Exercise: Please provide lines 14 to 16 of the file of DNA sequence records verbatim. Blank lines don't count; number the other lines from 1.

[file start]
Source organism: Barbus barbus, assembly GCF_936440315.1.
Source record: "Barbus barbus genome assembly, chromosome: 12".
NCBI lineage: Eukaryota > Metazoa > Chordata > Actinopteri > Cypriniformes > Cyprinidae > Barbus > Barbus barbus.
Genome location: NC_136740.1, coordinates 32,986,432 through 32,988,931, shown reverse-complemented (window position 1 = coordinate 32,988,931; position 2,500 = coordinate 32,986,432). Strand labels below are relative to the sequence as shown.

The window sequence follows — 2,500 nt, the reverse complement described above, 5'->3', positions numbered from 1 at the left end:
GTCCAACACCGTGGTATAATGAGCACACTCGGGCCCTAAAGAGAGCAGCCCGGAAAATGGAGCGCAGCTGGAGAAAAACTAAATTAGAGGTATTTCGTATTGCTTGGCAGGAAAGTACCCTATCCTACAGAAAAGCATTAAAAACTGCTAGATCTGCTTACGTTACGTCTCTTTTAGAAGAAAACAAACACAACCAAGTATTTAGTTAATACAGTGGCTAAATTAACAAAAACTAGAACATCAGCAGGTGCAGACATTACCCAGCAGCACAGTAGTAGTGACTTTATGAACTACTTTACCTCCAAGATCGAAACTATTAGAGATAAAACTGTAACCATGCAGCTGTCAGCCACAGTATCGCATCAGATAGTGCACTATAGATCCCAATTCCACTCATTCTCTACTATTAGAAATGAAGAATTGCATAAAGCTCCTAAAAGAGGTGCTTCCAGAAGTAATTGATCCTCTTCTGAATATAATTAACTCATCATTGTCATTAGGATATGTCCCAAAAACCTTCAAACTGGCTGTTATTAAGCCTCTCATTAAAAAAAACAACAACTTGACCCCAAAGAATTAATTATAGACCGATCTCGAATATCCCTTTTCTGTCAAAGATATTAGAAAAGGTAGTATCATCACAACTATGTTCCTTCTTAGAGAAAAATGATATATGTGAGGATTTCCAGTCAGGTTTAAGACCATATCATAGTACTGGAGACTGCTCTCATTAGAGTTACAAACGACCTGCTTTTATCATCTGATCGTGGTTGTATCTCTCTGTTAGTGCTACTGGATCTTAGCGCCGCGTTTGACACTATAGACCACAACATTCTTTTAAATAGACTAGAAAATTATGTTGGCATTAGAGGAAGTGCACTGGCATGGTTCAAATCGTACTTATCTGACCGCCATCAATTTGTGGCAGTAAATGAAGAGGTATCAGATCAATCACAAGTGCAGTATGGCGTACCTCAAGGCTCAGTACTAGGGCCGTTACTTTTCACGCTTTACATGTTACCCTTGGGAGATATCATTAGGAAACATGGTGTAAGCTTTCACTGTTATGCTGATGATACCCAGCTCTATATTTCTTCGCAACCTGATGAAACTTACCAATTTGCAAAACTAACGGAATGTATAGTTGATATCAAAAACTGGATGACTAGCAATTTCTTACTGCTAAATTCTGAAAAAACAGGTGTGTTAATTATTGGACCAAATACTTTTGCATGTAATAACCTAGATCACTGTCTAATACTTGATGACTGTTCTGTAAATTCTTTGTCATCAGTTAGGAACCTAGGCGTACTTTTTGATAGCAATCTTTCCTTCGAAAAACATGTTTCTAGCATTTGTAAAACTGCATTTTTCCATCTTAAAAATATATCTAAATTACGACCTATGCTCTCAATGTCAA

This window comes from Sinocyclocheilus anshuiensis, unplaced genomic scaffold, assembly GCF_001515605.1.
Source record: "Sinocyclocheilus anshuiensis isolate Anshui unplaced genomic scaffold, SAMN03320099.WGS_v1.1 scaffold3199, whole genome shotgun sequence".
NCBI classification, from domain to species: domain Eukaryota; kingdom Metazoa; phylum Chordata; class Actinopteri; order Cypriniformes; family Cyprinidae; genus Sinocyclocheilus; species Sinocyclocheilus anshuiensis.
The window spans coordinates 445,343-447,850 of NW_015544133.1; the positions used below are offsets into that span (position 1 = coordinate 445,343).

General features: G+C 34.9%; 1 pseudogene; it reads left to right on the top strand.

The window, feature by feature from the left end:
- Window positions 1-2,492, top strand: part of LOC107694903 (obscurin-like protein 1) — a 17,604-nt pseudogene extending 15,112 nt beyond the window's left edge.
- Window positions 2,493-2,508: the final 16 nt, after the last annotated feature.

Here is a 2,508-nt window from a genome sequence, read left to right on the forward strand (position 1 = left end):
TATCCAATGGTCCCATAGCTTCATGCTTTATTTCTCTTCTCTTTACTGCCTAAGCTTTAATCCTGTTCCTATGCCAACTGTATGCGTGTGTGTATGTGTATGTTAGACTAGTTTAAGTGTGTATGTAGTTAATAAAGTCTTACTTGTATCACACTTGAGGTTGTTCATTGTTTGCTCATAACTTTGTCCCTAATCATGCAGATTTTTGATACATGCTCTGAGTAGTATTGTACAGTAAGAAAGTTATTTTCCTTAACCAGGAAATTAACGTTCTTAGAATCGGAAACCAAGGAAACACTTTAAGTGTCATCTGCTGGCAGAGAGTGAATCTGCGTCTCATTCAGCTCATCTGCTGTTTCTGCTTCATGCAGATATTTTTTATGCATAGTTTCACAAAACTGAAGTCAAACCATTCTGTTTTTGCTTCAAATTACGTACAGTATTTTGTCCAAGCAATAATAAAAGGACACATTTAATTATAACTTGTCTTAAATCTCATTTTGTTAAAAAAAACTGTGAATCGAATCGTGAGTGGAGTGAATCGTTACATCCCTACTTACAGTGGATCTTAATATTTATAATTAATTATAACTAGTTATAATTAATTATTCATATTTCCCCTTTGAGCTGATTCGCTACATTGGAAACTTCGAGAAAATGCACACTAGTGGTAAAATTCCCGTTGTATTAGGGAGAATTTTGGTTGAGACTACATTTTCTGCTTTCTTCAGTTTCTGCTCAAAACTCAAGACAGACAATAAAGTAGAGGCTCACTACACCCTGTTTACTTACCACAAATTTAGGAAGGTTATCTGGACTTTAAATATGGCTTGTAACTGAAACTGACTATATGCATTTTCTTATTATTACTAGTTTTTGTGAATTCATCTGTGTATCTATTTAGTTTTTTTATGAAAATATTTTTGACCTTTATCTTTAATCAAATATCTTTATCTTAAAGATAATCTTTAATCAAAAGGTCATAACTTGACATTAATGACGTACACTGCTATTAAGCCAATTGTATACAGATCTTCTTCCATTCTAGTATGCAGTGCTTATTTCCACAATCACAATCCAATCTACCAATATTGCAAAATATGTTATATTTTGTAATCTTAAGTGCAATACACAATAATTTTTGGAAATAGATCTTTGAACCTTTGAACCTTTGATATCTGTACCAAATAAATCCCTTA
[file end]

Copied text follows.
- Window positions 2,493-2,508: the final 16 nt, after the last annotated feature.

Here is a 2,508-nt window from a genome sequence, read left to right on the forward strand (position 1 = left end):
TATCCAATGGTCCCATAGCTTCATGCTTTATTTCTCTTCTCTTTACTGCCTAAGCTTTAATCCTGTTCCTATGCCAACTGTATGCGTGTGTGTATGTGTATGTTAGACTAGTTTAAGTGTGTATGTAGTTAATAAAGTCTTACTTGTATCACACTTGAGGTTGTTCATTGTTTGCTCATAACTTTGTCCCTAATCATGCAGATTTTTGATACATGCTCTGAGTAGTATTGTACAGTAAGAAAGTTATTTTCCTTAACCAGGAAATTAACGTTCTTAGAATCGGAAACCAAGGAAACACTTTAAGTGTCATCTGCTGGCAGAGAGTGAATCTGCGTCTCATTCAGCTCATCTGCTGTTTCTGCTTCATGCAGATATTTTTTATGCATAGTTTCACAAAACTGAAGTCAAACCATTCTGTTTTTGCTTCAAATTACGTACAGTATTTTGTCCAAGCAATAATAAAAGGACACATTTAATTATAACTTGTCTTAAATCTCATTTTGTTAAAAAAAACTGTGAATCGAATCGTGAGTGGAGTGAATCGTTACATCCCTACTTACAGTGGATCTTAATATTTATAATTAATTATAACTAGTTATAATTAATTATTCATATTTCCCCTTTGAGCTGATTCGCTACATTGGAAACTTCGAGAAAATGCACACTAGTGGTAAAATTCCCGTTGTATTAGGGAGAATTTTGGTTGAGACTACATTTTCTGCTTTCTTCAGTTTCTGCTCAAAACTCAAGACAGACAATAAAGTAGAGGCTCACTACACCCTGTTTACTTACCACAAATTTAGGAAGGTTATCTGGACTTTAAATATGGCTTGTAACTGAAACTGACTATATGCATTTTCTTATTATTACTAGTTTTTGTGAATTCATCTGTGTATCTATTTAGTTTTTTTATGAAAATATTTTTGACCTTTATCTTTAATCAAATATCTTTATCTTAAAGATAATCTTTAATCAAAAGGTCATAACTTGACATTAATGACGTACACTGCTATTAAGCCAATTGTATACAGATCTTCTTCCATTCTAGTATGCAGTGCTTATTTCCACAATCACAATCCAATCTACCAATATTGCAAAATATGTTATATTTTGTAATCTTAAGTGCAATACACAATAATTTTTGGAAATAGATCTTTGAACCTTTGAACCTTTGATATCTGTACCAAATAAATCCCTTA